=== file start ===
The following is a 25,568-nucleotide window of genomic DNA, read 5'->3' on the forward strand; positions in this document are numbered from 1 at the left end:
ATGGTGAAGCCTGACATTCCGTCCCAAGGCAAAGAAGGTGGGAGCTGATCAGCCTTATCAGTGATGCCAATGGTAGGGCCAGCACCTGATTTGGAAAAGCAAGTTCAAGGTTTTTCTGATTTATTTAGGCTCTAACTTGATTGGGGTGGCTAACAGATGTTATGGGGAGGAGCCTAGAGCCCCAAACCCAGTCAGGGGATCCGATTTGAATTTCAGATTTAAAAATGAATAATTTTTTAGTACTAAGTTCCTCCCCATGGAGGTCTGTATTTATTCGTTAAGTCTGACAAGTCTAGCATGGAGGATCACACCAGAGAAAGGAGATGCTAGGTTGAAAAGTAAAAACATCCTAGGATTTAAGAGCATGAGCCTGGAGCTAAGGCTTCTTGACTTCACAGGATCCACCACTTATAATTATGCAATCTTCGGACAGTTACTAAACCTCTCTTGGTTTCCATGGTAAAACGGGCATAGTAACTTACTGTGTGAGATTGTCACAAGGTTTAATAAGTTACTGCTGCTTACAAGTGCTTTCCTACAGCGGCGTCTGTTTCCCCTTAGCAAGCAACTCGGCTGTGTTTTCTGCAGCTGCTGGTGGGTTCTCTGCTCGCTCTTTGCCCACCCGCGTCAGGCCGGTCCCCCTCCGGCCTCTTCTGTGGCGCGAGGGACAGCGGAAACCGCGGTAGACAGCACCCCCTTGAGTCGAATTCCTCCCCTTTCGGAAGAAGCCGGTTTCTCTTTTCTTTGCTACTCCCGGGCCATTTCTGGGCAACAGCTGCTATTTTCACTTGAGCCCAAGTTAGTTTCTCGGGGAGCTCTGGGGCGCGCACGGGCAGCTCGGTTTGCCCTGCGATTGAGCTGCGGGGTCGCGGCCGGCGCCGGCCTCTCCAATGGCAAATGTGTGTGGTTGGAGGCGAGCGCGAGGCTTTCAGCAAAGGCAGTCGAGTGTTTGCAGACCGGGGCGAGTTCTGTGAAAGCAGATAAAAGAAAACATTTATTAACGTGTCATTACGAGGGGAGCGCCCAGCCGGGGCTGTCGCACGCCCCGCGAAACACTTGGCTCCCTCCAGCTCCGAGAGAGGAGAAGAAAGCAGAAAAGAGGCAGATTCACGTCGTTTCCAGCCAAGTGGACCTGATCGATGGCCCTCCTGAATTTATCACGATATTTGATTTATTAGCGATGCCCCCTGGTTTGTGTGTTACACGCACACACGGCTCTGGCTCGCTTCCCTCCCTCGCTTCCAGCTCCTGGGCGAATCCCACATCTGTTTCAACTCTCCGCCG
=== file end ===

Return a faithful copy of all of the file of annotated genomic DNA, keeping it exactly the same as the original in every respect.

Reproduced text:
The following is a 25,568-nucleotide window of genomic DNA, read 5'->3' on the forward strand; positions in this document are numbered from 1 at the left end:
ATGGTGAAGCCTGACATTCCGTCCCAAGGCAAAGAAGGTGGGAGCTGATCAGCCTTATCAGTGATGCCAATGGTAGGGCCAGCACCTGATTTGGAAAAGCAAGTTCAAGGTTTTTCTGATTTATTTAGGCTCTAACTTGATTGGGGTGGCTAACAGATGTTATGGGGAGGAGCCTAGAGCCCCAAACCCAGTCAGGGGATCCGATTTGAATTTCAGATTTAAAAATGAATAATTTTTTAGTACTAAGTTCCTCCCCATGGAGGTCTGTATTTATTCGTTAAGTCTGACAAGTCTAGCATGGAGGATCACACCAGAGAAAGGAGATGCTAGGTTGAAAAGTAAAAACATCCTAGGATTTAAGAGCATGAGCCTGGAGCTAAGGCTTCTTGACTTCACAGGATCCACCACTTATAATTATGCAATCTTCGGACAGTTACTAAACCTCTCTTGGTTTCCATGGTAAAACGGGCATAGTAACTTACTGTGTGAGATTGTCACAAGGTTTAATAAGTTACTGCTGCTTACAAGTGCTTTCCTACAGCGGCGTCTGTTTCCCCTTAGCAAGCAACTCGGCTGTGTTTTCTGCAGCTGCTGGTGGGTTCTCTGCTCGCTCTTTGCCCACCCGCGTCAGGCCGGTCCCCCTCCGGCCTCTTCTGTGGCGCGAGGGACAGCGGAAACCGCGGTAGACAGCACCCCCTTGAGTCGAATTCCTCCCCTTTCGGAAGAAGCCGGTTTCTCTTTTCTTTGCTACTCCCGGGCCATTTCTGGGCAACAGCTGCTATTTTCACTTGAGCCCAAGTTAGTTTCTCGGGGAGCTCTGGGGCGCGCACGGGCAGCTCGGTTTGCCCTGCGATTGAGCTGCGGGGTCGCGGCCGGCGCCGGCCTCTCCAATGGCAAATGTGTGTGGTTGGAGGCGAGCGCGAGGCTTTCAGCAAAGGCAGTCGAGTGTTTGCAGACCGGGGCGAGTTCTGTGAAAGCAGATAAAAGAAAACATTTATTAACGTGTCATTACGAGGGGAGCGCCCAGCCGGGGCTGTCGCACGCCCCGCGAAACACTTGGCTCCCTCCAGCTCCGAGAGAGGAGAAGAAAGCAGAAAAGAGGCAGATTCACGTCGTTTCCAGCCAAGTGGACCTGATCGATGGCCCTCCTGAATTTATCACGATATTTGATTTATTAGCGATGCCCCCTGGTTTGTGTGTTACACGCACACACGGCTCTGGCTCGCTTCCCTCCCTCGCTTCCAGCTCCTGGGCGAATCCCACATCTGTTTCAACTCTCCGCCG